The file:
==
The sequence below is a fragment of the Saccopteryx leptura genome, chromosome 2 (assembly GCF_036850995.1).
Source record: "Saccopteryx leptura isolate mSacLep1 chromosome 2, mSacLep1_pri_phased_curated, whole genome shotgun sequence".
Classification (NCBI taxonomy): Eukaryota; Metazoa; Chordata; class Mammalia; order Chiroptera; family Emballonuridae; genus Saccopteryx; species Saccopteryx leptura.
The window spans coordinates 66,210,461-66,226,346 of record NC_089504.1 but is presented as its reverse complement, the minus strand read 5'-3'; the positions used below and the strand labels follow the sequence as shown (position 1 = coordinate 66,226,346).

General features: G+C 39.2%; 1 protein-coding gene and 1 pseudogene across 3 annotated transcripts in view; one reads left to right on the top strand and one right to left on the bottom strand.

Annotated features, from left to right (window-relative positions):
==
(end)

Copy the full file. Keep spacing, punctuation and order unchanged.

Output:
The sequence below is a fragment of the Saccopteryx leptura genome, chromosome 2 (assembly GCF_036850995.1).
Source record: "Saccopteryx leptura isolate mSacLep1 chromosome 2, mSacLep1_pri_phased_curated, whole genome shotgun sequence".
Classification (NCBI taxonomy): Eukaryota; Metazoa; Chordata; class Mammalia; order Chiroptera; family Emballonuridae; genus Saccopteryx; species Saccopteryx leptura.
The window spans coordinates 66,210,461-66,226,346 of record NC_089504.1 but is presented as its reverse complement, the minus strand read 5'-3'; the positions used below and the strand labels follow the sequence as shown (position 1 = coordinate 66,226,346).

General features: G+C 39.2%; 1 protein-coding gene and 1 pseudogene across 3 annotated transcripts in view; one reads left to right on the top strand and one right to left on the bottom strand.

Annotated features, from left to right (window-relative positions):